255 TRANSLATOR'S NOTE: More than 20,000 inhabitants of Subcarpathian Ruthenia fled to eastern Galicia in 1939-1940 after Hungarian troops moved into Subcarpathian Ruthenia. Almost all of the refugees were arrested by Soviet troops on charges of having illegally entered Soviet territory. (Eastern Galicia, like the rest of eastern Poland, was occupied by Soviet troops in September 1939.) They were brought before military tribunals, where they were convicted of espionage and sentenced to lengthy terms in hard labor camps. Roughly three-fifths of them died in the camps. The rest might have perished as well had it not been for the intervention of the Czechoslovak government-in-exile, which pleaded with the Soviet authorities to release the imprisoned Ruthenians, if only to provide manpower for the First Czechoslovak Corps that General Ludvík Svoboda began organizing in July 1941. Not until early 1943, however, were some 2,700 prisoners finally freed and permitted to join Svoboda's units. The delay evidently arose because Soviet officials wanted to ensure that those who were released would not be inclined to turn against the USSR. See Illya Voloshchuk, “Politychni vidnosyny u chekhoslovats'komu viis'ku v SPSR,” in Shlyakh do voli: Zbirnyk spohadiv i dokumentiv pro natsional'no-vyzvol'nu borot'bu ukraiins'koho naselennya Chekhoslovachchyny proty fashyzmu v 1939-1945 rr. (Bratislava-Prešov: SPVVUL, 1966), Vol. 2, pp. 214-215.

256 TRANSLATOR'S NOTE: The percentages here are exaggerated, but it is true that a large majority of Subcarpathian Ruthenian males joined the First Czechoslovak Army, and that after Ruthenian prisoners were freed from Siberian labor camps in 1943, Ruthenians accounted for a highly disproportionate share (two-thirds) of the troops under Svoboda's command. Of the 3,348 soldiers in the Corps by late 1943, 2,210 were Ruthenians. Czech soldiers numbered only 563, and Slovaks only 543, with other nationalities accounting for the remaining 231. See Ivan Vanat, “Zakarpats'kyi ukrainci v chekhoslovats'komu viis'ku v SRSR,” in Shlyakh do voli, Vol. 2, pp. 183-201.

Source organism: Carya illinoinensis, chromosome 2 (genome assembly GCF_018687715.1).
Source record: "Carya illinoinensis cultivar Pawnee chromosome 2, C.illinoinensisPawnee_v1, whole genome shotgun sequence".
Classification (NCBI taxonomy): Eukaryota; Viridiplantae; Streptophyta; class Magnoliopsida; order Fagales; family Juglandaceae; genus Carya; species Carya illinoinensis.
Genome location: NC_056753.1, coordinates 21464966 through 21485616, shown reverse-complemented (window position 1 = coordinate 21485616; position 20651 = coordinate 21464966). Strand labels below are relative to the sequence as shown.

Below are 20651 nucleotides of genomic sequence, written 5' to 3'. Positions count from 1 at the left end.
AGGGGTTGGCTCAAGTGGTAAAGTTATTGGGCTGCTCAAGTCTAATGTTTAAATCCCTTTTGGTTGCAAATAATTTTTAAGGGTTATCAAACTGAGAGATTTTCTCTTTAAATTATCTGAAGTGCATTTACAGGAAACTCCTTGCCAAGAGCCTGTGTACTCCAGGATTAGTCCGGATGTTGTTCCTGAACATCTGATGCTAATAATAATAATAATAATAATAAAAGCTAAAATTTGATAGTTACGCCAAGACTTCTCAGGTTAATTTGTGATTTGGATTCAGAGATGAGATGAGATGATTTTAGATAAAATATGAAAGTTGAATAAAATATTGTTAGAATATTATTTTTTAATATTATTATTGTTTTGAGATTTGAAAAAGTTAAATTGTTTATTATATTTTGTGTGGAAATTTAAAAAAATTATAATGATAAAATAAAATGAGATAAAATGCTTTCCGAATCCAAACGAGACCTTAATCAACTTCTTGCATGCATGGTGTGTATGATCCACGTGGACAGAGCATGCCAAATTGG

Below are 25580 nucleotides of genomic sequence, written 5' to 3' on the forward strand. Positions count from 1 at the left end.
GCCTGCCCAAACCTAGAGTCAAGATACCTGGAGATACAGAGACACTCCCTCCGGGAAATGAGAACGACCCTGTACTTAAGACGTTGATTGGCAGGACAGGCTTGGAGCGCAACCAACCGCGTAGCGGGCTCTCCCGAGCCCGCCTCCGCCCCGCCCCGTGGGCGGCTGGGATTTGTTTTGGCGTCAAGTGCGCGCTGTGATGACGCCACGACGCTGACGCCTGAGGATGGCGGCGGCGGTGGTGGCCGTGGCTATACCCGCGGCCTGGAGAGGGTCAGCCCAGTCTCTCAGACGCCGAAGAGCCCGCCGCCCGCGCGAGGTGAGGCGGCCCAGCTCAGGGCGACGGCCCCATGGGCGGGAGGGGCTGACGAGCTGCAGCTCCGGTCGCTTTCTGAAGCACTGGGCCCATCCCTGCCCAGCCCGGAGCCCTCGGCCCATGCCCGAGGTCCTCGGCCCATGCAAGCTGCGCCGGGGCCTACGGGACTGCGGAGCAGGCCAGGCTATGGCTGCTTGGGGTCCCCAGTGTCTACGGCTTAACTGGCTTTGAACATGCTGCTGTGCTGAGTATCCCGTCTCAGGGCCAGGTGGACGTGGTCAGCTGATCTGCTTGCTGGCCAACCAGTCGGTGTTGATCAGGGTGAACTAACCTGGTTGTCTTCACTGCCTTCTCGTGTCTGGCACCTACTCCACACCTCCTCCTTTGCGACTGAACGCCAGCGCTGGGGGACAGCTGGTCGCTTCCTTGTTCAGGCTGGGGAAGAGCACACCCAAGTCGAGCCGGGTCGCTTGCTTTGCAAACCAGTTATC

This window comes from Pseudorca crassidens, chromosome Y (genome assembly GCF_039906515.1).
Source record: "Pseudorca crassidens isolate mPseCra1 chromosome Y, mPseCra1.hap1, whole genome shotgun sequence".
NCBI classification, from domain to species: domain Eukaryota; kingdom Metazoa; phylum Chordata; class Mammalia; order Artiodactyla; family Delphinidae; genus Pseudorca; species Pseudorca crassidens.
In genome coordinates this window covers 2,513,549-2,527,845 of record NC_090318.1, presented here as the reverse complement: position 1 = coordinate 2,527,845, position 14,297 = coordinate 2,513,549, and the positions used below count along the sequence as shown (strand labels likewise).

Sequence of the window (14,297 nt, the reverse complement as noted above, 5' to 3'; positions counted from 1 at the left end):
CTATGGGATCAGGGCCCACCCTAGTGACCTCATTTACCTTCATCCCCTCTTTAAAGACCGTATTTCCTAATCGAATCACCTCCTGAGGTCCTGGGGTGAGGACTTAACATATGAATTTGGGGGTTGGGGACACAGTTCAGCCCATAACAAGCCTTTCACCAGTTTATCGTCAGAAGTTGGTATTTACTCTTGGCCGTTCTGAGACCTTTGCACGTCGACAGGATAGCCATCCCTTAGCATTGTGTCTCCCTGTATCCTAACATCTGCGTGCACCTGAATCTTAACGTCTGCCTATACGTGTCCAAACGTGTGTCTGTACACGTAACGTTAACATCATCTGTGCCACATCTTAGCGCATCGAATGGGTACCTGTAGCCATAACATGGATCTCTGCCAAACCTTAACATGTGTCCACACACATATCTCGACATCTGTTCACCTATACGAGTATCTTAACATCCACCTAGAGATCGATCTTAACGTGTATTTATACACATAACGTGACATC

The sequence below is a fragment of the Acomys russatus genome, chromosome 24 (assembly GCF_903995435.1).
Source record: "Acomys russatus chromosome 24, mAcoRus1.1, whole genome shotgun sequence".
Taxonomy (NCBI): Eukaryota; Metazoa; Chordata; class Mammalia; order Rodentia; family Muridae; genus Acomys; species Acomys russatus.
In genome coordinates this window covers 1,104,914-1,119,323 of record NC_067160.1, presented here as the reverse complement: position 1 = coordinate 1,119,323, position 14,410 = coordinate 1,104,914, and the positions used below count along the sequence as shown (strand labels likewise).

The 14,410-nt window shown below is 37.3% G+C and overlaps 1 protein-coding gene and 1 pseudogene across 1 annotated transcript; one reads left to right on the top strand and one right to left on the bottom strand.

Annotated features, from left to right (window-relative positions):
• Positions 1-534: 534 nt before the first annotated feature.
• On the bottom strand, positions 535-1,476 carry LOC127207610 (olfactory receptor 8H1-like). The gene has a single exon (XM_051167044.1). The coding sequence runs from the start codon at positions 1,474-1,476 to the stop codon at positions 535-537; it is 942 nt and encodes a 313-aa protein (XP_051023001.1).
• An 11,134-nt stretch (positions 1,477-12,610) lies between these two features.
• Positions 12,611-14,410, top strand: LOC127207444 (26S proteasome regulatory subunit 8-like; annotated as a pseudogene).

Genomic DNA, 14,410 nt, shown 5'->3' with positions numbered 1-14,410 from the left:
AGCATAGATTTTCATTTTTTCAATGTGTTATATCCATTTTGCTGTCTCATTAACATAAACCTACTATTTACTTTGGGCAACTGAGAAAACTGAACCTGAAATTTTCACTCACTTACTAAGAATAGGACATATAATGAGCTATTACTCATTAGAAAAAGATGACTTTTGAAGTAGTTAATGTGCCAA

257 TRANSLATOR'S NOTE: Ivan Turjanica and Ivan Vas were long-time members of the Subcarpathian Communist Party, which had gained a sizable following among Ruthenians during the pre-war period. Turjanica played an especially important role in determining the fate of the Subcarpathian region. He had been a member of the Subcarpathian Communist Party since 1925, and in 1932 became editor of the party newspaper, Karpats'kii Proletar. He escaped to the Soviet Union after Hungarian units occupied Carpatho-Ukraine, and he then joined Svoboda's First Czechoslovak Corps. At the same time, Turjanica was given the rank of a political officer in the Red Army. In late October 1944 he was appointed a member of the delegation set up by Soviet troops to form a governing body for Subcarpathian Ruthenia. Shortly after the delegation arrived, Turjanica publicly declared that Subcarpathian Ruthenia would be restored as an autonomous province of Czechoslovakia. But by mid-November 1944, he had reversed his position in line with the goals promoted by Moscow. At the conference of the Subcarpathian Communist Party at Mukachevo, he argued that it was time to fulfill the “age-old desire” of the Ruthenians to be “reunited” (vozz'ednannya) with Soviet Ukraine. When the Mukachevo Council was established a week later, Turjanica was appointed chairman and Vas was placed in charge of internal security. From that vantage point, they were able to eliminate any further obstacles to the transfer of Subcarpathian Ruthenia to Ukraine. Subsequently, from 1946 to 1948, Turjanica served as General Secretary of the renamed Transcarpathian Oblast Communist Party. For more on Turjanica's exploits, see František Nemec and Vladimir Moudry, The Soviet Seizure of Subcarpathian Ruthenia (Toronto: William B. Anderson, 1955); Vasyl Markus, L'incorporation de l'Ukraine subcarpathique a l'Ukraine sovietique, 1944-1945 (Louvain: Centre Ukrainien d'Etudes en Belgique, 1956); and Borys Spivak, Narysy istorii revolyuciinoi borot'by trudyashchykh Zakarpattya v 1930-1945 rokakh (Uzhhorod: Vydavnyctvo L'vivs'koho universytetu, 1963). Nemec was the head of the Czechoslovak delegation that was established at Khust in October 1944. Markus was an ethnic Ukrainian who took part in the Mukachevo Council, but who went along with the resolutions only under heavy pressure.